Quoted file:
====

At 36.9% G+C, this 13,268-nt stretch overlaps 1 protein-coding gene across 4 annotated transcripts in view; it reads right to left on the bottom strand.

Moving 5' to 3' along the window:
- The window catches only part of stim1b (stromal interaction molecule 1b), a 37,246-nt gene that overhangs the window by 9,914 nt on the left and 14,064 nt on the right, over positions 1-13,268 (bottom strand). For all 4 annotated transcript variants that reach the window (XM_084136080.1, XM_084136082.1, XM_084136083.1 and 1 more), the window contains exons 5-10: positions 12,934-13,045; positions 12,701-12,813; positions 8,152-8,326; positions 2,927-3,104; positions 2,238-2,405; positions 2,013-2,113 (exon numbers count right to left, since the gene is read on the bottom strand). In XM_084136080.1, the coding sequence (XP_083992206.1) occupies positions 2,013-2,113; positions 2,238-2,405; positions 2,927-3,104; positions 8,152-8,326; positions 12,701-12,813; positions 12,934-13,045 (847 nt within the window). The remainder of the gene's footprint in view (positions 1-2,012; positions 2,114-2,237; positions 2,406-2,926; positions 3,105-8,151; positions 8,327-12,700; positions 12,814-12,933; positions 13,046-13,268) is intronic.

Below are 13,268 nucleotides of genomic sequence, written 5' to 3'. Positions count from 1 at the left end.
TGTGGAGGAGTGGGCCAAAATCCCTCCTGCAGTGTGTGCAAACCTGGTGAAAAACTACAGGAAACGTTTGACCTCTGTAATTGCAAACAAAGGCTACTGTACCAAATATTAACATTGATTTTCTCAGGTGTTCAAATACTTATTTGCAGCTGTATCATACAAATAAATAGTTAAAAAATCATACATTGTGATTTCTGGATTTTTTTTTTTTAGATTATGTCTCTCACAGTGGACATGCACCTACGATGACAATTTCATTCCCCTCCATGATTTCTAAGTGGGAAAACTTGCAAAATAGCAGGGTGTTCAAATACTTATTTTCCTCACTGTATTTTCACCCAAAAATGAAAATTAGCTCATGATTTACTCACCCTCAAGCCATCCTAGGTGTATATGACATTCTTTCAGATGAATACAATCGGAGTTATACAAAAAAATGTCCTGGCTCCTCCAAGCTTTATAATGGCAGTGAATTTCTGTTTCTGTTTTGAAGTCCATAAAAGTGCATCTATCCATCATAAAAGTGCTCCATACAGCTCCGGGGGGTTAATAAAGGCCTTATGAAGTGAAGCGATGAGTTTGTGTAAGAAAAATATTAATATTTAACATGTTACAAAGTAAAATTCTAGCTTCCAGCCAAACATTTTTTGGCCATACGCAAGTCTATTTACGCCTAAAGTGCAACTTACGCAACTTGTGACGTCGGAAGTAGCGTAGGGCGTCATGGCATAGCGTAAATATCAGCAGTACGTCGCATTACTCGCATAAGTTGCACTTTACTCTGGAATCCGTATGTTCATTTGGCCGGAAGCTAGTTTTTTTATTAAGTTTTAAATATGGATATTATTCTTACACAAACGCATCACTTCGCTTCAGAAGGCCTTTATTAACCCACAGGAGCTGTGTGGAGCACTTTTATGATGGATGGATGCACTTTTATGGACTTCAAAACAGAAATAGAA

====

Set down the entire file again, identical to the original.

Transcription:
At 36.9% G+C, this 13,268-nt stretch overlaps 1 protein-coding gene across 4 annotated transcripts in view; it reads right to left on the bottom strand.

Moving 5' to 3' along the window:
- The window catches only part of stim1b (stromal interaction molecule 1b), a 37,246-nt gene that overhangs the window by 9,914 nt on the left and 14,064 nt on the right, over positions 1-13,268 (bottom strand). For all 4 annotated transcript variants that reach the window (XM_084136080.1, XM_084136082.1, XM_084136083.1 and 1 more), the window contains exons 5-10: positions 12,934-13,045; positions 12,701-12,813; positions 8,152-8,326; positions 2,927-3,104; positions 2,238-2,405; positions 2,013-2,113 (exon numbers count right to left, since the gene is read on the bottom strand). In XM_084136080.1, the coding sequence (XP_083992206.1) occupies positions 2,013-2,113; positions 2,238-2,405; positions 2,927-3,104; positions 8,152-8,326; positions 12,701-12,813; positions 12,934-13,045 (847 nt within the window). The remainder of the gene's footprint in view (positions 1-2,012; positions 2,114-2,237; positions 2,406-2,926; positions 3,105-8,151; positions 8,327-12,700; positions 12,814-12,933; positions 13,046-13,268) is intronic.

Below are 13,268 nucleotides of genomic sequence, written 5' to 3'. Positions count from 1 at the left end.
TGTGGAGGAGTGGGCCAAAATCCCTCCTGCAGTGTGTGCAAACCTGGTGAAAAACTACAGGAAACGTTTGACCTCTGTAATTGCAAACAAAGGCTACTGTACCAAATATTAACATTGATTTTCTCAGGTGTTCAAATACTTATTTGCAGCTGTATCATACAAATAAATAGTTAAAAAATCATACATTGTGATTTCTGGATTTTTTTTTTTTAGATTATGTCTCTCACAGTGGACATGCACCTACGATGACAATTTCATTCCCCTCCATGATTTCTAAGTGGGAAAACTTGCAAAATAGCAGGGTGTTCAAATACTTATTTTCCTCACTGTATTTTCACCCAAAAATGAAAATTAGCTCATGATTTACTCACCCTCAAGCCATCCTAGGTGTATATGACATTCTTTCAGATGAATACAATCGGAGTTATACAAAAAAATGTCCTGGCTCCTCCAAGCTTTATAATGGCAGTGAATTTCTGTTTCTGTTTTGAAGTCCATAAAAGTGCATCTATCCATCATAAAAGTGCTCCATACAGCTCCGGGGGGTTAATAAAGGCCTTATGAAGTGAAGCGATGAGTTTGTGTAAGAAAAATATTAATATTTAACATGTTACAAAGTAAAATTCTAGCTTCCAGCCAAACATTTTTTGGCCATACGCAAGTCTATTTACGCCTAAAGTGCAACTTACGCAACTTGTGACGTCGGAAGTAGCGTAGGGCGTCATGGCATAGCGTAAATATCAGCAGTACGTCGCATTACTCGCATAAGTTGCACTTTACTCTGGAATCCGTATGTTCATTTGGCCGGAAGCTAGTTTTTTTATTAAGTTTTAAATATGGATATTATTCTTACACAAACGCATCACTTCGCTTCAGAAGGCCTTTATTAACCCACAGGAGCTGTGTGGAGCACTTTTATGATGGATGGATGCACTTTTATGGACTTCAAAACAGAAATAGAA